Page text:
Role play gives children an opportunity to stretch their imagination, mimic family members in everyday scenarios and generally develop a better understanding of the world around them.
From around the age of 18 months, little ones begin to explore boundaries and develop their own identity – imaginative play is a fantastic way to encourage this growing independence and comprehension of their surroundings. Whether they’re a drummer bashing pots and pans, a shopkeeper in their play kitchen or a parent putting baby to bed, this type of pretend play demonstrates their learning by observation and allows them to act it out in a safe environment.
Encourage imagination and creativity
Pretend play is a crucial component of a child’s development. They think they’re simply having fun but actually, they’re also developing a plethora of skillsets that will set them up for life. It’s a given that little ones have to use their imagination in pretend play – that in itself reaps huge rewards. They’re exercising their brain. They’re taking their very limited understanding of the world around them and applying it to an imaginary scenario, demonstrating an ability to visualise a situation as well as nurture arising curiosity.
Cultivate social and emotional intelligence
Role play is great for assessing children’s understanding of real-life roles and the emotions that can come with them. By stepping into different characters (whether that’s professions, TV personalities or family members), they learn all about that role and how they fit into the world. Through this experimenting, they develop empathy and learn to recognise (and regulate) certain feelings. They learn to consider someone else’s perspective, negotiate ideas and assign tasks to other children in the group.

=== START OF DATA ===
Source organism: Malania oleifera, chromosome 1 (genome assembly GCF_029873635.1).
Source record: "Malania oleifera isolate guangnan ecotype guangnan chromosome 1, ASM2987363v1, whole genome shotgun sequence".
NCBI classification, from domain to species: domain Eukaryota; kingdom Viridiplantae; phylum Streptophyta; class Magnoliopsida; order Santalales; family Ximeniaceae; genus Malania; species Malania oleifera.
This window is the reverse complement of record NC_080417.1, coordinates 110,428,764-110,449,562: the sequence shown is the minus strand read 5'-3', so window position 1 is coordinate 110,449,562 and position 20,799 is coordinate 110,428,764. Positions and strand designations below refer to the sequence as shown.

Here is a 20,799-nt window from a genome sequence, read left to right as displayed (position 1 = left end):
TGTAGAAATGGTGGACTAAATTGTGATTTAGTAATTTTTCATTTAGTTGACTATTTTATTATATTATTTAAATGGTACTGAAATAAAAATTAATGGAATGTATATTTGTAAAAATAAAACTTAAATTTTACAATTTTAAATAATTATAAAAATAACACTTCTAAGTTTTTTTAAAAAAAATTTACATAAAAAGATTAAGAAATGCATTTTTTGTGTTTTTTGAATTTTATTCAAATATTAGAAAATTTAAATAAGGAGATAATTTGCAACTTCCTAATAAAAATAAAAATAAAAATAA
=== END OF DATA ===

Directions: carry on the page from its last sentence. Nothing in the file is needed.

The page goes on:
Role play also instills in children the thinking that by pretending, they can be absolutely anything, which builds confidence and a sense of freedom for them to experiment. Look to toys like Tikes Patrol Police Car or kids’ toy kitchen Tasty Bake ‘n Share for props to help them into the role play and accelerate that creativity. The play supermarket is another fantastic item for teaching them about everyday life and the different roles about town.
Develop problem-solving skills
Whichever scenario your little one acts out, there’ll more than likely be a problem to solve or tricky situation to navigate. They’ll learn and practice negotiation skills and develop a better understanding of turn-taking and sharing. Little ones can then use this new-found skill to better deal with and overcome difficult situations in the future.
Build physical strength
Role play is a very physical form of play with lots of movement and exercise involved. As they get active as a policeman on the beat, chef cooking up a storm or pilot flying their plane, you’ll notice how they’re developing their gross motor skills as much they are their imagination. A physical and active lifestyle is extremely important at this age and various role play toys facilitate this. A playhouse can encourage them to busy themselves with ‘chores’ and ensure their garden is kept trim, for example.
Role play toys are a great – and necessary – way to help little ones develop imagination, embrace creativity and learn about their surroundings. And the best bit for us adults is watching where their imagination takes them.